MCPS has moved away from EdLine, which was used by students and parents/guardians to monitor grades. A program called MyMCPS is now used by the county and the website allows students to view their grades. MyMCPS+ (Solomon's creation) is a grade manager app that allows students and parents to view current grades and see how specific grades on upcoming assignment can affect the overall grade. It uses a color coded system that clearly identifies each different type of grade and is simple enough for anyone from an elementary school student to a grandparent (and everyone in between) to use. Solomon told me that student usernames and passwords are secure and not even he has access to them. The app has over 4,000 downloads in just over two weeks. Oh, and most importantly...it's FREE.
Solomon was born and raised in Montgomery County. He's now a freshman at the University of Maryland, where he majors in computer science. He swims, plays tennis, and even has a black belt in Tae Kwon Do. He created his first iOS app: Classic BrickBreaker, a remake of the popular Blackberry game, when he was just 16 years old...he has been coding since he was 12! He came up with the idea for the app when his sister wanted an easier way to manage her grades and didn't want to have to do the math on what future grades were needed to maintain her GPA. His friend and classmate at Wootton, Matthew Bottiglieri, designed the logo for the MyMCPS+ app.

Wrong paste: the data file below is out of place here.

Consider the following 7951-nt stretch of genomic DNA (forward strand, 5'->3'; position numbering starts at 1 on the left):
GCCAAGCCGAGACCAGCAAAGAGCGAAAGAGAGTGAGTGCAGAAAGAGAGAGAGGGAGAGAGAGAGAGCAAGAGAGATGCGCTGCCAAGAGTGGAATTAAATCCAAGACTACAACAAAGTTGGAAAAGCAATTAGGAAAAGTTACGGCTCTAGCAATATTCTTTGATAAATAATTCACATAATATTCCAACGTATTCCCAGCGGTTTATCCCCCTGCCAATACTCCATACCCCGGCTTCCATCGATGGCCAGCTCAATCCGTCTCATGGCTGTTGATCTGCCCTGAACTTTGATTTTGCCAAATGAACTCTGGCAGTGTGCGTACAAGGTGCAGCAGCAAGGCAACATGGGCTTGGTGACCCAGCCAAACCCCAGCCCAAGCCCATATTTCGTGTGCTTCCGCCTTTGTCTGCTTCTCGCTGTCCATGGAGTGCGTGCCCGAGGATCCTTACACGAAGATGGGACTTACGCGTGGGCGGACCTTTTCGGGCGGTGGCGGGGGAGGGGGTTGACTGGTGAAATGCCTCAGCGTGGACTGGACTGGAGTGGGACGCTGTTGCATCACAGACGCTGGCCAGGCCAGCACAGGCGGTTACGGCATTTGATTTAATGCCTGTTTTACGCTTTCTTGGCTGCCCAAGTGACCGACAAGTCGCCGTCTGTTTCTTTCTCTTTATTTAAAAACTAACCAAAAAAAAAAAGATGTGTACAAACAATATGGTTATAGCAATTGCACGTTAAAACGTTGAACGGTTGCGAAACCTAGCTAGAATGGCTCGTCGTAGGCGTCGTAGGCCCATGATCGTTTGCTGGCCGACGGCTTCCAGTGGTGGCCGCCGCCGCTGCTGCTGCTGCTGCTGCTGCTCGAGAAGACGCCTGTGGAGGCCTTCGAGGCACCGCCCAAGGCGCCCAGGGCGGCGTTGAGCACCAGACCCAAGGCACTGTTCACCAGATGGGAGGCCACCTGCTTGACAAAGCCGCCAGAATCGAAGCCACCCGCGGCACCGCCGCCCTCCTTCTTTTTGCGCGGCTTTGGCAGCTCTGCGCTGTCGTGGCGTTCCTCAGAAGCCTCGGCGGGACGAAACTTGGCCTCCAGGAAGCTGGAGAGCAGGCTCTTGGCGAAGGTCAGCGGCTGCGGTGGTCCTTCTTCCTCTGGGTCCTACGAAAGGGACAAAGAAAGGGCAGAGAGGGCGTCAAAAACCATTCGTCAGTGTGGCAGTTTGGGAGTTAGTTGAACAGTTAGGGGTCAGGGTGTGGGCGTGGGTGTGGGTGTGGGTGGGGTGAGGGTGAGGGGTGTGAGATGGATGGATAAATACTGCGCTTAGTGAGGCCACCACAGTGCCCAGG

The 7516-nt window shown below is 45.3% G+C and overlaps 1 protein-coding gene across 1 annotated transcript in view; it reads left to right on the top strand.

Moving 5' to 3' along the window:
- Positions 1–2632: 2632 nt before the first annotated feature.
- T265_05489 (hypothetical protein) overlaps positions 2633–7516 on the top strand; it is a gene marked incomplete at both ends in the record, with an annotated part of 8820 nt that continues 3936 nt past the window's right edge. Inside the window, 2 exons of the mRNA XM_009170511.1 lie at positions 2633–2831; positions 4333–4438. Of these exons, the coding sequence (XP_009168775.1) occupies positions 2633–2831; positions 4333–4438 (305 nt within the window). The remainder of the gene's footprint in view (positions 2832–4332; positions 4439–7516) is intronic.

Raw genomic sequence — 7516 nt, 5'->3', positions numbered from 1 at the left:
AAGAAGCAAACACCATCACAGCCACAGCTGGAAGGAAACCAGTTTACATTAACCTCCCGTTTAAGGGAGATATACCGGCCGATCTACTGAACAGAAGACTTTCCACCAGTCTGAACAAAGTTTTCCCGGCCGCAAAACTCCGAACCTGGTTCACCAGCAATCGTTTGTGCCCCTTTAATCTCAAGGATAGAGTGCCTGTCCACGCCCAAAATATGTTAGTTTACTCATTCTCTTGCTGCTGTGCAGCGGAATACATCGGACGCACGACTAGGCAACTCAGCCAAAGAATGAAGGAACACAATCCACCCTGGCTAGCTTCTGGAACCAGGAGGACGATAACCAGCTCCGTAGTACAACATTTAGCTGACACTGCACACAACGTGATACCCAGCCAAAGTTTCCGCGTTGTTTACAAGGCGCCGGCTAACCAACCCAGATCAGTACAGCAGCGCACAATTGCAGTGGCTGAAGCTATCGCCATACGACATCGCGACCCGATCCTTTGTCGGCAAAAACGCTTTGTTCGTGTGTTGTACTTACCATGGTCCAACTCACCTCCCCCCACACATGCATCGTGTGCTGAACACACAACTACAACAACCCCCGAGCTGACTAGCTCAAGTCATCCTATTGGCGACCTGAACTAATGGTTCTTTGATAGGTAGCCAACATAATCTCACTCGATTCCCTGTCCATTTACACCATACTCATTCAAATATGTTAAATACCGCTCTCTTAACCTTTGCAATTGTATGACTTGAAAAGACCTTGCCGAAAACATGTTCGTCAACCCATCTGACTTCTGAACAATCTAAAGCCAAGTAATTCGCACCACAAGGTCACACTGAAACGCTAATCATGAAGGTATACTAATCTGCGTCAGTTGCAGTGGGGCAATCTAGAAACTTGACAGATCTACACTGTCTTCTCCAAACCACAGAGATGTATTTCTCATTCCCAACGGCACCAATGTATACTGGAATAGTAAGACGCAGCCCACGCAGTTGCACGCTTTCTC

Though the app runs smoothly and looks great, Solomon is always looking for ways to upgrade his app in order for it to be as useful as possible. In the near future, he plans to develop an app for popular local winter weather website, MoCoSnow.
Solomon and the App are not affiliated with MCPS
Download the app here: itunes.apple.com/us/app/mymcps/id1291038640?mt=8
Montgomery County has been home to many celebrities throughout the years, but I wanted to highlight the most famous person to come from each one of our current, local public high schools. This isn't about being successful in business or helping out communities...just simply about fame in terms of pop-culture today.